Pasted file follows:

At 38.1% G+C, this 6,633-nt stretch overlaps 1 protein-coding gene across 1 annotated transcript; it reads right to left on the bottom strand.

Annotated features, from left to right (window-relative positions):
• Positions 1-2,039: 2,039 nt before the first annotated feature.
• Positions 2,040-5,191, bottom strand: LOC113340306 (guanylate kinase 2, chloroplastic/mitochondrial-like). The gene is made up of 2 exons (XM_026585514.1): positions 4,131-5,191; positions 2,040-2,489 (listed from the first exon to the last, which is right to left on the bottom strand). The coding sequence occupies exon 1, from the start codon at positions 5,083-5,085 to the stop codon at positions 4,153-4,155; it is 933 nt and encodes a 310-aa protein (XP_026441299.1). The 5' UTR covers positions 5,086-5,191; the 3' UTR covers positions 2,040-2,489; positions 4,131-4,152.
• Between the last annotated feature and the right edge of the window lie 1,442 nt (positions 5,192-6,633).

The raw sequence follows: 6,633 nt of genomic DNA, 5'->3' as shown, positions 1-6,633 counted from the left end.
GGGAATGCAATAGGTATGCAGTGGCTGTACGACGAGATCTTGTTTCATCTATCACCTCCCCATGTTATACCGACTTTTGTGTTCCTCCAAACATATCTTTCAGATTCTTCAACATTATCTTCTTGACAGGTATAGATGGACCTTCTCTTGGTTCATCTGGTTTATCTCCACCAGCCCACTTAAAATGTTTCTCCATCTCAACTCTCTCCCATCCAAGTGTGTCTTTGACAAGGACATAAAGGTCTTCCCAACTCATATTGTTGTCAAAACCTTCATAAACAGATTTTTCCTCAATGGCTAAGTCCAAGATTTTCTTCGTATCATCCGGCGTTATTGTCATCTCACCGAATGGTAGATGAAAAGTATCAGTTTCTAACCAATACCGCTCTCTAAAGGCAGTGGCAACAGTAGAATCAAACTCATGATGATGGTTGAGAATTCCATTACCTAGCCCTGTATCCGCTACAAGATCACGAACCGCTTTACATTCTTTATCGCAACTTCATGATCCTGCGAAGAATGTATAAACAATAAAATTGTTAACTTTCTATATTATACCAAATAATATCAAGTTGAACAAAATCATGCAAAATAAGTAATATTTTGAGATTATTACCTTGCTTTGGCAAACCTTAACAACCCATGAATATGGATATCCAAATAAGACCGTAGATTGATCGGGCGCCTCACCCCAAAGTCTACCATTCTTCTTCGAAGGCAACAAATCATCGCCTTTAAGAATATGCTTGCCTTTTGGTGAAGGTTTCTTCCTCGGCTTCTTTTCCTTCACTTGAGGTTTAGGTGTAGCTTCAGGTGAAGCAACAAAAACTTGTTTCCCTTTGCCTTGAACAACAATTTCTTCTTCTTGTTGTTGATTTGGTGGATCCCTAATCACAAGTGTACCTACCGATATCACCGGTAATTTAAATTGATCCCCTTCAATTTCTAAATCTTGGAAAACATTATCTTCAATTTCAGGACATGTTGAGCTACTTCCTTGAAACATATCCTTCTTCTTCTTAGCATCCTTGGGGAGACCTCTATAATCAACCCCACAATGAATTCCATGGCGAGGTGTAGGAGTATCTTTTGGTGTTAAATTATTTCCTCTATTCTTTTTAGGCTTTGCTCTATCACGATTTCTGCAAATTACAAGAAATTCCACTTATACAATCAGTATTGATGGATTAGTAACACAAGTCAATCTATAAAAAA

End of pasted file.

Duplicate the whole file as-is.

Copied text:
At 38.1% G+C, this 6,633-nt stretch overlaps 1 protein-coding gene across 1 annotated transcript; it reads right to left on the bottom strand.

Annotated features, from left to right (window-relative positions):
• Positions 1-2,039: 2,039 nt before the first annotated feature.
• Positions 2,040-5,191, bottom strand: LOC113340306 (guanylate kinase 2, chloroplastic/mitochondrial-like). The gene is made up of 2 exons (XM_026585514.1): positions 4,131-5,191; positions 2,040-2,489 (listed from the first exon to the last, which is right to left on the bottom strand). The coding sequence occupies exon 1, from the start codon at positions 5,083-5,085 to the stop codon at positions 4,153-4,155; it is 933 nt and encodes a 310-aa protein (XP_026441299.1). The 5' UTR covers positions 5,086-5,191; the 3' UTR covers positions 2,040-2,489; positions 4,131-4,152.
• Between the last annotated feature and the right edge of the window lie 1,442 nt (positions 5,192-6,633).

The raw sequence follows: 6,633 nt of genomic DNA, 5'->3' as shown, positions 1-6,633 counted from the left end.
GGGAATGCAATAGGTATGCAGTGGCTGTACGACGAGATCTTGTTTCATCTATCACCTCCCCATGTTATACCGACTTTTGTGTTCCTCCAAACATATCTTTCAGATTCTTCAACATTATCTTCTTGACAGGTATAGATGGACCTTCTCTTGGTTCATCTGGTTTATCTCCACCAGCCCACTTAAAATGTTTCTCCATCTCAACTCTCTCCCATCCAAGTGTGTCTTTGACAAGGACATAAAGGTCTTCCCAACTCATATTGTTGTCAAAACCTTCATAAACAGATTTTTCCTCAATGGCTAAGTCCAAGATTTTCTTCGTATCATCCGGCGTTATTGTCATCTCACCGAATGGTAGATGAAAAGTATCAGTTTCTAACCAATACCGCTCTCTAAAGGCAGTGGCAACAGTAGAATCAAACTCATGATGATGGTTGAGAATTCCATTACCTAGCCCTGTATCCGCTACAAGATCACGAACCGCTTTACATTCTTTATCGCAACTTCATGATCCTGCGAAGAATGTATAAACAATAAAATTGTTAACTTTCTATATTATACCAAATAATATCAAGTTGAACAAAATCATGCAAAATAAGTAATATTTTGAGATTATTACCTTGCTTTGGCAAACCTTAACAACCCATGAATATGGATATCCAAATAAGACCGTAGATTGATCGGGCGCCTCACCCCAAAGTCTACCATTCTTCTTCGAAGGCAACAAATCATCGCCTTTAAGAATATGCTTGCCTTTTGGTGAAGGTTTCTTCCTCGGCTTCTTTTCCTTCACTTGAGGTTTAGGTGTAGCTTCAGGTGAAGCAACAAAAACTTGTTTCCCTTTGCCTTGAACAACAATTTCTTCTTCTTGTTGTTGATTTGGTGGATCCCTAATCACAAGTGTACCTACCGATATCACCGGTAATTTAAATTGATCCCCTTCAATTTCTAAATCTTGGAAAACATTATCTTCAATTTCAGGACATGTTGAGCTACTTCCTTGAAACATATCCTTCTTCTTCTTAGCATCCTTGGGGAGACCTCTATAATCAACCCCACAATGAATTCCATGGCGAGGTGTAGGAGTATCTTTTGGTGTTAAATTATTTCCTCTATTCTTTTTAGGCTTTGCTCTATCACGATTTCTGCAAATTACAAGAAATTCCACTTATACAATCAGTATTGATGGATTAGTAACACAAGTCAATCTATAAAAAA